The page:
More than 1,000 Bitcoins worth around $8.6 billion have been seized by the Israeli police in a case of money laundering fraud case against Hilmi Git, an alleged cybercriminal.
The cybercrime office of the state has indicted him in more than 20,000 fraud cases connected with credit cards using Bitcoin to launder money.
Git has been quoted as saying that cybercriminals are capable of taking money from anywhere, whether it’s from Israel or the U.S. or even money from the moon.
Bitcoins Seized by State Amid Fraud Investigation
The fraudulent exchanges were to the tune of $280,000 and Git had apparently made more than $8 million over the past 10 years.
The state was able to seize around 1,071 Bitcoins. If and when Git is convicted, these funds will be confiscated and reallocated.
According to the state indictment, Git had been involved in the fraudulent use of more than 800 credit cards from 2008.
He created some web forums, where people could access the cards and use the guidelines he provided to access remote computers and victims’ personal information.
Git has also been accused of running scams by selling mobile phones at cheap rates.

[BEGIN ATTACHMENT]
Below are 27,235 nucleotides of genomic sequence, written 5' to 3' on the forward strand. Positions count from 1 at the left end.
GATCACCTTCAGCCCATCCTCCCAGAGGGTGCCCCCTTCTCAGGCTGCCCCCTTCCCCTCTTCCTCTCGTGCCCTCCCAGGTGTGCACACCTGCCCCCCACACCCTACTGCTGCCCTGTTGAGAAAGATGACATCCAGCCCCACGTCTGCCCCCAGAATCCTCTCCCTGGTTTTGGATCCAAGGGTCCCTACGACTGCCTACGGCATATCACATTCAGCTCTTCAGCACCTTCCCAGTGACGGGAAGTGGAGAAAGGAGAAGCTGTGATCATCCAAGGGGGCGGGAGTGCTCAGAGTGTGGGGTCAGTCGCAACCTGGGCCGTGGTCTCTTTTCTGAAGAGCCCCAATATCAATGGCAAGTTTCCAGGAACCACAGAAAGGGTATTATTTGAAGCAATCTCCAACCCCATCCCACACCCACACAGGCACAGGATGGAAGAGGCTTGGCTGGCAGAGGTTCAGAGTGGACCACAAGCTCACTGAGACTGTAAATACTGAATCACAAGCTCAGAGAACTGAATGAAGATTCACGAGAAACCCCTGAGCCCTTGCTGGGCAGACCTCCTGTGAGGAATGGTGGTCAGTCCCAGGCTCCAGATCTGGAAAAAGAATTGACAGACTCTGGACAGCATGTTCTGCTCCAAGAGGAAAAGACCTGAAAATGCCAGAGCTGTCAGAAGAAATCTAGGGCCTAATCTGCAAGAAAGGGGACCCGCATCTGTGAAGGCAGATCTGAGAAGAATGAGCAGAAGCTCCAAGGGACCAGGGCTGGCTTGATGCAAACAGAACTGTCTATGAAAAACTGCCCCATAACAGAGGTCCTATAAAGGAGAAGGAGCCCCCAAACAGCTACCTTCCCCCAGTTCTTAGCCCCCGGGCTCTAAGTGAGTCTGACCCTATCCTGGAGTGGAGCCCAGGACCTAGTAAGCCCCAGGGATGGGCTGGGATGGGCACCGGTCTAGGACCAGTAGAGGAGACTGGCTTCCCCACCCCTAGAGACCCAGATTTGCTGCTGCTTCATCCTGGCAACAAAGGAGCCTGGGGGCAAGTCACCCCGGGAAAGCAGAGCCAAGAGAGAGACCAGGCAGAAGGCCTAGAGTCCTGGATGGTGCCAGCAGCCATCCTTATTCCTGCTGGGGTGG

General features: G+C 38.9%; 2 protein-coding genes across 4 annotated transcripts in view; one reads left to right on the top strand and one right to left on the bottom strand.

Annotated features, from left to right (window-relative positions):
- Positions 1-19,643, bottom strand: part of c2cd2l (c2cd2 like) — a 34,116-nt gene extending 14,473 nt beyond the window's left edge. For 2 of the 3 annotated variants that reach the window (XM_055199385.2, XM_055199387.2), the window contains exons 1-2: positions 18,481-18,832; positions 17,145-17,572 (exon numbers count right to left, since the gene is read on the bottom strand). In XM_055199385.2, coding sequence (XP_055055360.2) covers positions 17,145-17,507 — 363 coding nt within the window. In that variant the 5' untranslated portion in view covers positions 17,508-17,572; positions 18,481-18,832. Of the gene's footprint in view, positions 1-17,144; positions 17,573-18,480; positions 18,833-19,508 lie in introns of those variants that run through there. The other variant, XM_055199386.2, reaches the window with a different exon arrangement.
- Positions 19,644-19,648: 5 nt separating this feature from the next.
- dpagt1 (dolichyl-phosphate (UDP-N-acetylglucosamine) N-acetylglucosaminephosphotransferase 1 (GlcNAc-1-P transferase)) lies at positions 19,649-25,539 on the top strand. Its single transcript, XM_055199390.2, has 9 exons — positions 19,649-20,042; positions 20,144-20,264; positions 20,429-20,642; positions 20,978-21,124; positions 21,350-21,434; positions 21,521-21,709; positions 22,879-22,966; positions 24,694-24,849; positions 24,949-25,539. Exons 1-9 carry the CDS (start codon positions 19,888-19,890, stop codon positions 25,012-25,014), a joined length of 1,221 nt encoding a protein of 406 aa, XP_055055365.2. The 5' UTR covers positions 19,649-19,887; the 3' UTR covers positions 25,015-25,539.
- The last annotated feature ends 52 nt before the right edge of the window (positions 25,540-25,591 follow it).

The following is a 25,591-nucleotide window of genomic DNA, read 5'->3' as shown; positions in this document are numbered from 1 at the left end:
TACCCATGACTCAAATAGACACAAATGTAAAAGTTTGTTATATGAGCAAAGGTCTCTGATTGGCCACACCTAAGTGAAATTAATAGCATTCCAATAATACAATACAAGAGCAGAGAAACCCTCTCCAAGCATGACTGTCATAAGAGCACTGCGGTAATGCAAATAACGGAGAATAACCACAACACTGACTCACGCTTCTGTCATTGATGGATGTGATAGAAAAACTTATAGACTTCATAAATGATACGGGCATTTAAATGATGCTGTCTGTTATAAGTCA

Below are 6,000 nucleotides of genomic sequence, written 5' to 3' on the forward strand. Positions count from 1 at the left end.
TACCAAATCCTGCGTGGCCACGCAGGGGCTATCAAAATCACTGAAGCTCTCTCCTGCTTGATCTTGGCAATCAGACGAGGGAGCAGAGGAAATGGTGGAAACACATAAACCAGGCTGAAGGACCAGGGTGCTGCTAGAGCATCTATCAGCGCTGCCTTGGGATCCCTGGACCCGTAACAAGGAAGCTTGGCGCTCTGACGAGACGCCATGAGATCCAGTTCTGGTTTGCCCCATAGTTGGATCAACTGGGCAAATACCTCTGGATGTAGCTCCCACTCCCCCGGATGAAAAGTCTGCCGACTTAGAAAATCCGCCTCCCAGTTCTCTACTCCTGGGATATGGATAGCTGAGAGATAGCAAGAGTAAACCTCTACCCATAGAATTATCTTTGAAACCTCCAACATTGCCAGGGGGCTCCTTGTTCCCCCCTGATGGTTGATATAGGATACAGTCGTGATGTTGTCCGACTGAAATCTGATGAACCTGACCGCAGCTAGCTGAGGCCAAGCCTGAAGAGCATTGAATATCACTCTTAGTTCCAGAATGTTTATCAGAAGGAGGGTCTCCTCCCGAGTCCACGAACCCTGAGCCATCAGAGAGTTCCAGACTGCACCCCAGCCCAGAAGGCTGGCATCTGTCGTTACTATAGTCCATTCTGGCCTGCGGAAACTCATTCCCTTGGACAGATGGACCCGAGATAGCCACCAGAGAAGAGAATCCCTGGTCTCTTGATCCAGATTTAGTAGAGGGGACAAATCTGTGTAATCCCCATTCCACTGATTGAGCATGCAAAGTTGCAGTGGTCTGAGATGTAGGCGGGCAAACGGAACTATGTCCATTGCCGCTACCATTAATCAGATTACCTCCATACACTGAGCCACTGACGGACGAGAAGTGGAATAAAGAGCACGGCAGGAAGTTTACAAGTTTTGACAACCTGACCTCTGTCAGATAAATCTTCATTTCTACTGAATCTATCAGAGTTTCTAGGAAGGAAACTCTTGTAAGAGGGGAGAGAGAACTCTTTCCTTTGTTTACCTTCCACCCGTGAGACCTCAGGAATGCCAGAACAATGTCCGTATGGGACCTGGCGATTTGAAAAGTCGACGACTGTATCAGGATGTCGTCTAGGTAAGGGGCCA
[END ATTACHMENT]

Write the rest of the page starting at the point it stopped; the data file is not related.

He would then block the customers and cut out all contact with them, and control their profile by sending messages in their name confirming the receipt of goods.
Upon getting the payment for the non-existing mobile phone, he would send false messages from the user’s profile and ask their contacts—family members, friends, etc.—to also use the service.
He used many websites and forums for money laundering schemes for a decade and also offered detailed guides explaining how to perform such scams.
The state of Israel is filing a case against Git in order to prevent him from continuing his fraudulent activities online.
According to the Israeli police and the indictment, the criminal activities go far beyond one single person. Prosecutors suspect there is a wide network of such credit card fraudsters facilitating the scheme. Reportedly, Git is the head of this criminal network.
Setting a Precedent
This is the first time the Israeli police have seized Bitcoin funds while trying to curb money laundering in the country.
The capture could set a precedent for confiscating Bitcoin and other cryptocurrency assets.
This case is an important one for Israel and poses a reality check for the state. It is expected to inspire stricter government scrutiny over cryptocurrencies, and specifically, over Bitcoins, as these are now being used for money laundering purposes.
Other countries, like the U.S., have already seized over 500 Bitcoins from a criminal case earlier this year and auctioned the confiscated assets. Finland has also seized more than 2,000 Bitcoins from criminal investigations.